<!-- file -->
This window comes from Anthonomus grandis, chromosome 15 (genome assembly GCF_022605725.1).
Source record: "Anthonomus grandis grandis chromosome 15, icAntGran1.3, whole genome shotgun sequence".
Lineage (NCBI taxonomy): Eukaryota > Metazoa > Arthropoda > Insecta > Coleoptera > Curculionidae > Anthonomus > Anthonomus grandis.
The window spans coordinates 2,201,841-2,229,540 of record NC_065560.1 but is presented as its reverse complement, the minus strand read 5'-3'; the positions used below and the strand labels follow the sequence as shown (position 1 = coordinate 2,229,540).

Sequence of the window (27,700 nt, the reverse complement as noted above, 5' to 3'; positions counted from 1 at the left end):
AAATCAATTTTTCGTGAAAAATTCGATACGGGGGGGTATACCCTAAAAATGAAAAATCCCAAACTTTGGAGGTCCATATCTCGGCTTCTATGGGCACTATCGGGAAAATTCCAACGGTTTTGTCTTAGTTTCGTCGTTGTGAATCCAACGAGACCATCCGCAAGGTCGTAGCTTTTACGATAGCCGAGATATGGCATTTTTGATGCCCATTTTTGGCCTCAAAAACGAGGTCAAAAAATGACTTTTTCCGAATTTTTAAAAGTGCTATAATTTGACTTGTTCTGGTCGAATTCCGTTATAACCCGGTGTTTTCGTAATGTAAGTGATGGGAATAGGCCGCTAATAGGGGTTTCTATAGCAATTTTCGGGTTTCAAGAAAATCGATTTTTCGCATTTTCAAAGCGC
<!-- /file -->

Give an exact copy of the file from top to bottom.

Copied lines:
This window comes from Anthonomus grandis, chromosome 15 (genome assembly GCF_022605725.1).
Source record: "Anthonomus grandis grandis chromosome 15, icAntGran1.3, whole genome shotgun sequence".
Lineage (NCBI taxonomy): Eukaryota > Metazoa > Arthropoda > Insecta > Coleoptera > Curculionidae > Anthonomus > Anthonomus grandis.
The window spans coordinates 2,201,841-2,229,540 of record NC_065560.1 but is presented as its reverse complement, the minus strand read 5'-3'; the positions used below and the strand labels follow the sequence as shown (position 1 = coordinate 2,229,540).

Sequence of the window (27,700 nt, the reverse complement as noted above, 5' to 3'; positions counted from 1 at the left end):
AAATCAATTTTTCGTGAAAAATTCGATACGGGGGGGTATACCCTAAAAATGAAAAATCCCAAACTTTGGAGGTCCATATCTCGGCTTCTATGGGCACTATCGGGAAAATTCCAACGGTTTTGTCTTAGTTTCGTCGTTGTGAATCCAACGAGACCATCCGCAAGGTCGTAGCTTTTACGATAGCCGAGATATGGCATTTTTGATGCCCATTTTTGGCCTCAAAAACGAGGTCAAAAAATGACTTTTTCCGAATTTTTAAAAGTGCTATAATTTGACTTGTTCTGGTCGAATTCCGTTATAACCCGGTGTTTTCGTAATGTAAGTGATGGGAATAGGCCGCTAATAGGGGTTTCTATAGCAATTTTCGGGTTTCAAGAAAATCGATTTTTCGCATTTTCAAAGCGC